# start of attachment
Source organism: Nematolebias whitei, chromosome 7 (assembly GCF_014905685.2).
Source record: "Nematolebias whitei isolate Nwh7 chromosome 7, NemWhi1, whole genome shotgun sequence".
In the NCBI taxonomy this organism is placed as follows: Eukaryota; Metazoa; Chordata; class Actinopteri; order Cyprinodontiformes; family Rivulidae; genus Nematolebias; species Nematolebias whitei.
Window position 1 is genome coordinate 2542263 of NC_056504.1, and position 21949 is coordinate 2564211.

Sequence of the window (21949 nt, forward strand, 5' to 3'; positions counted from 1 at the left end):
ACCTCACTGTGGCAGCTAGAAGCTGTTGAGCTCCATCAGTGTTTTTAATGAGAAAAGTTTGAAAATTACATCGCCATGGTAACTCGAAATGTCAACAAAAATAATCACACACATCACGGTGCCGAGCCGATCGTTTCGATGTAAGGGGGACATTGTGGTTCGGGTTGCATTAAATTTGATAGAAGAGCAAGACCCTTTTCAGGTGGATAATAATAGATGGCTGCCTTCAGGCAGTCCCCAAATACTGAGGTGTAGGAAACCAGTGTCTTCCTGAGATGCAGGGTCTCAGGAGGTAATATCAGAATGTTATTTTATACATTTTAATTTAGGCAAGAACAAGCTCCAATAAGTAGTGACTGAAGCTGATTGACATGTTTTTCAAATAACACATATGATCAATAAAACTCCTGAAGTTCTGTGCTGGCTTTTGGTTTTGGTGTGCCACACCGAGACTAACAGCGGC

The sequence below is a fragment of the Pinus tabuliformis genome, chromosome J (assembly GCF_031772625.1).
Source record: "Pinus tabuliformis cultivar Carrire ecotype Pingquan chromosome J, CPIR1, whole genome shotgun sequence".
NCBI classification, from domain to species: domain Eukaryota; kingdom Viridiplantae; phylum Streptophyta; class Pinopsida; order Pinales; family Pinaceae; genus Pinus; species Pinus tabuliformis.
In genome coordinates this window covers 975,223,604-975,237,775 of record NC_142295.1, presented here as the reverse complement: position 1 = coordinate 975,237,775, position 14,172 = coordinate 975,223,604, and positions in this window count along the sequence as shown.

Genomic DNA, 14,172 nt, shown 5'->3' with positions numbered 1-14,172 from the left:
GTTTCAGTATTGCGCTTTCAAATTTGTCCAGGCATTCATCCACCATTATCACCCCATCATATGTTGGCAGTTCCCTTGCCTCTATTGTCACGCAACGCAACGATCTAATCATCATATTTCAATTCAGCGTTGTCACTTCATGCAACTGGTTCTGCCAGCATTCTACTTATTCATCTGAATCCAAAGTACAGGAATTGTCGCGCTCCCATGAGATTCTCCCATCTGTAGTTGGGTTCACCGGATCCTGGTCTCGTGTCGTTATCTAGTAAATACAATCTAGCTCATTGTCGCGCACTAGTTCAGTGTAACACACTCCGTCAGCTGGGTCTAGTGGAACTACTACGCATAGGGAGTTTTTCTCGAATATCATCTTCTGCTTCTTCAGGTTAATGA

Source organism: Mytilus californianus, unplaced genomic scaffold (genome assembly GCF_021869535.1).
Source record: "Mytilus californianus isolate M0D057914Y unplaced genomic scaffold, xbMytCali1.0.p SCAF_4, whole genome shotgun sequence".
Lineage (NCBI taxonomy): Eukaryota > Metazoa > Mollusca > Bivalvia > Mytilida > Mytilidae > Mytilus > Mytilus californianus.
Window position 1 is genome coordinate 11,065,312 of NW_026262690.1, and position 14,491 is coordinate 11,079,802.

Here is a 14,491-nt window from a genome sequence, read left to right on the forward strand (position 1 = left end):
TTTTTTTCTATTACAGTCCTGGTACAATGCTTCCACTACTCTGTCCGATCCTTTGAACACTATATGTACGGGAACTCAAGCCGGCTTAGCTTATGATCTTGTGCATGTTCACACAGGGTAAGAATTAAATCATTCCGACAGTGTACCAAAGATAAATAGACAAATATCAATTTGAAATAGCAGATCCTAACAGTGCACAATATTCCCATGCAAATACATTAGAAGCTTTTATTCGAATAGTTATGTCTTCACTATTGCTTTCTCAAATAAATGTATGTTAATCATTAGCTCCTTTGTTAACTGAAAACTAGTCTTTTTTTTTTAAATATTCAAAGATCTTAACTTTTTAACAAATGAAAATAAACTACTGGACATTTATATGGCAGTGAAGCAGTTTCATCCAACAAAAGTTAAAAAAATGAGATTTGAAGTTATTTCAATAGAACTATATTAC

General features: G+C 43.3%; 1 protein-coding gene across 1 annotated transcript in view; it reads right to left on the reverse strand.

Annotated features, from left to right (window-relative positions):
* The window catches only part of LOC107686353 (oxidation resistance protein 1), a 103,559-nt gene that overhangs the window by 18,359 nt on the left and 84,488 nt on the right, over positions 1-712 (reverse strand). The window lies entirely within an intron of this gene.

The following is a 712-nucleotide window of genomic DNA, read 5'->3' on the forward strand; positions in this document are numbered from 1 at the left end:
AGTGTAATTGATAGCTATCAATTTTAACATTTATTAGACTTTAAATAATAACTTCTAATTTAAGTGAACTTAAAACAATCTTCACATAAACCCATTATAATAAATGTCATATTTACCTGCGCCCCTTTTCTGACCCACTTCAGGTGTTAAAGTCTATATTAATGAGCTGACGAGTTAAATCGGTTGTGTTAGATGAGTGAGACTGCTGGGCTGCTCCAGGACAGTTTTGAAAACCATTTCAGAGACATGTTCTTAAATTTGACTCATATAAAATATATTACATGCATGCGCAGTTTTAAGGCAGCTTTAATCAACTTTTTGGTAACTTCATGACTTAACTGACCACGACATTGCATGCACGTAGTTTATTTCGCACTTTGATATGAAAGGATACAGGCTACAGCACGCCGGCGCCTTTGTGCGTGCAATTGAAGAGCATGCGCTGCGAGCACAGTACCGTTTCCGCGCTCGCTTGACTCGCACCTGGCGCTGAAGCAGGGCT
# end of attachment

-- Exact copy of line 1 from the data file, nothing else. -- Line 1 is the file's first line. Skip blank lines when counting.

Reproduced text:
Source organism: Nematolebias whitei, chromosome 7 (assembly GCF_014905685.2).